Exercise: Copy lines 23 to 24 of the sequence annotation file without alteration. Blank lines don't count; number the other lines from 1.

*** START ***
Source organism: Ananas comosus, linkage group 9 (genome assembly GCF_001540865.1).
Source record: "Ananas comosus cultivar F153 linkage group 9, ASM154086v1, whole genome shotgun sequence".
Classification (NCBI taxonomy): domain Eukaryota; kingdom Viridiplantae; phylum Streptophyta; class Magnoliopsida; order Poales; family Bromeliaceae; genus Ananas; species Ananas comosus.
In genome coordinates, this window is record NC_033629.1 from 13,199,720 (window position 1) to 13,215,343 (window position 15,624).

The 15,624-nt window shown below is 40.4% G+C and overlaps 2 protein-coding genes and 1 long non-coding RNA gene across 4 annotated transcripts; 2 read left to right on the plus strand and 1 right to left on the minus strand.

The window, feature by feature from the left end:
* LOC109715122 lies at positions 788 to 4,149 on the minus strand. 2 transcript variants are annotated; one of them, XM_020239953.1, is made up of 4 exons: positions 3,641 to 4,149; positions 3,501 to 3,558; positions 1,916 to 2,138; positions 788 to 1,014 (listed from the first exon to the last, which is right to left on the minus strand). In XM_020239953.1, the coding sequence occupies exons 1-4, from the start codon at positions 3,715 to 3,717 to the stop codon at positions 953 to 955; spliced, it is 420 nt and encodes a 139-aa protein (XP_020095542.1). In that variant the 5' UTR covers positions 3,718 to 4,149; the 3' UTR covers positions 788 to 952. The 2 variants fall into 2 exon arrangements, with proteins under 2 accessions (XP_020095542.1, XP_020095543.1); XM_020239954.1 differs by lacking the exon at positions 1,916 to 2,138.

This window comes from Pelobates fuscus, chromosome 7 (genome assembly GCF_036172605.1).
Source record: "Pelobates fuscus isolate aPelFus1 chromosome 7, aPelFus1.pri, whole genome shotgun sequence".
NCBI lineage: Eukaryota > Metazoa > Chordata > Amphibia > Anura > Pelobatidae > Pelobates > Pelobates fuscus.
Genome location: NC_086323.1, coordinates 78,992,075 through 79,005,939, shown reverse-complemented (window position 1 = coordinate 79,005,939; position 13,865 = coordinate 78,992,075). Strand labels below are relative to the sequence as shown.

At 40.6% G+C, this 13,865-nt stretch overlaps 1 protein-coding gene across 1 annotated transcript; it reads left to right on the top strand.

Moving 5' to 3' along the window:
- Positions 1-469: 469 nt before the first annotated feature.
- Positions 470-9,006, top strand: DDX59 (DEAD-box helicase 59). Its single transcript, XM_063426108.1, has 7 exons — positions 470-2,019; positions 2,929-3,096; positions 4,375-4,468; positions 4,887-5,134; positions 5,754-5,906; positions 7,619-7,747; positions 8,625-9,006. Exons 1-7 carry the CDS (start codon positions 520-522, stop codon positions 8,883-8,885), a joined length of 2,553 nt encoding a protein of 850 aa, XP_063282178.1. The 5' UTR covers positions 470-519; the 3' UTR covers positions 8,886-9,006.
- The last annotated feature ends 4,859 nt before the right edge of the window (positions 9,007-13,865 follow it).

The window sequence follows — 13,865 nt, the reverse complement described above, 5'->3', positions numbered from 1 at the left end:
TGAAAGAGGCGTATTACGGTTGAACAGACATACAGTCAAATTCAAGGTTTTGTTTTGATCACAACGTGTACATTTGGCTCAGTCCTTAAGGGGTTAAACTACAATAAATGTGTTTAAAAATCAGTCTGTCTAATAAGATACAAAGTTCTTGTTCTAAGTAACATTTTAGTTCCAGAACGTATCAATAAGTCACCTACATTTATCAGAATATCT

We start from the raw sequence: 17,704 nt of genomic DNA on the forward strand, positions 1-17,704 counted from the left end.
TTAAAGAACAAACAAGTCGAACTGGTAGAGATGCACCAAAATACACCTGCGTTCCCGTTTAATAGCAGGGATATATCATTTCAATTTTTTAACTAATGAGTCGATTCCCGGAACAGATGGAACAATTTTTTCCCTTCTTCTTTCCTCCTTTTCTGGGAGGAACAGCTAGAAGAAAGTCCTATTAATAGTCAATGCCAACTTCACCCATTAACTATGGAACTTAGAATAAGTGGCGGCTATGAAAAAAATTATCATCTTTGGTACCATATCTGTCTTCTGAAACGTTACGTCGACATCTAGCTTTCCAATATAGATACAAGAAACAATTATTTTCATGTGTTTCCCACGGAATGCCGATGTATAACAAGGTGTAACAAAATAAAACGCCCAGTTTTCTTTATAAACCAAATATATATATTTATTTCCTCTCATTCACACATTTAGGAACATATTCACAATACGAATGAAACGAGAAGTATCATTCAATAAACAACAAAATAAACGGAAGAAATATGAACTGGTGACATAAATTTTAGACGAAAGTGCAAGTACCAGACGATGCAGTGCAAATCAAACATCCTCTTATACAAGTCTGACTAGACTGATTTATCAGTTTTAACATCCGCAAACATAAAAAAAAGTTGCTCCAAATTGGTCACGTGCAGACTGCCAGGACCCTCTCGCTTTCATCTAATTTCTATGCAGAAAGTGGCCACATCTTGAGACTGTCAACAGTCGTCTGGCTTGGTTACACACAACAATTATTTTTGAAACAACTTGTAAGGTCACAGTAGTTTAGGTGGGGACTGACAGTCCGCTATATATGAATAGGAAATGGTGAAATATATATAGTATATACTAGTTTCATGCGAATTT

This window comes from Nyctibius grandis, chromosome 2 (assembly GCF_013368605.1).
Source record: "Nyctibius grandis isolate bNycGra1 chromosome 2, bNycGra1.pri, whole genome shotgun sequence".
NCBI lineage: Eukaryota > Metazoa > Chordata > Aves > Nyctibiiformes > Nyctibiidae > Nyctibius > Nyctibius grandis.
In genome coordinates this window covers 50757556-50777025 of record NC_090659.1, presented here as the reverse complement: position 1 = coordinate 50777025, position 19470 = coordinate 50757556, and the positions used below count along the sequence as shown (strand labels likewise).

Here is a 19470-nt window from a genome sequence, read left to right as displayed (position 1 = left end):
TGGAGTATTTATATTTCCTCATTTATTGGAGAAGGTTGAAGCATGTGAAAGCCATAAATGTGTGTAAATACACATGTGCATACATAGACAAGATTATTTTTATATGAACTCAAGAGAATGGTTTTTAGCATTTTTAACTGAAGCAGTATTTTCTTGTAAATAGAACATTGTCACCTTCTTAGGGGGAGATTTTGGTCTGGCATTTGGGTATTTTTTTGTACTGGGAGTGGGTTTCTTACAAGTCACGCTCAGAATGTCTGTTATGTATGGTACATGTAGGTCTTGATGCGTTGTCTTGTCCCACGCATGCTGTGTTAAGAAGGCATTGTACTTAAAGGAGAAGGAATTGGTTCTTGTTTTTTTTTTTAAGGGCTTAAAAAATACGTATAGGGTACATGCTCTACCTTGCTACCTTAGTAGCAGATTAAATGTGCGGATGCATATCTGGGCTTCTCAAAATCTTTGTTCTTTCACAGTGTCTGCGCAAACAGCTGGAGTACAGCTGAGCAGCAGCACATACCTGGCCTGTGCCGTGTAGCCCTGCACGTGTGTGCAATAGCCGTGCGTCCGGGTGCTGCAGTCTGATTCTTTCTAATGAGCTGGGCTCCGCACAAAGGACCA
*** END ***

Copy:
NCBI lineage: Eukaryota > Metazoa > Chordata > Aves > Nyctibiiformes > Nyctibiidae > Nyctibius > Nyctibius grandis.
In genome coordinates this window covers 50757556-50777025 of record NC_090659.1, presented here as the reverse complement: position 1 = coordinate 50777025, position 19470 = coordinate 50757556, and the positions used below count along the sequence as shown (strand labels likewise).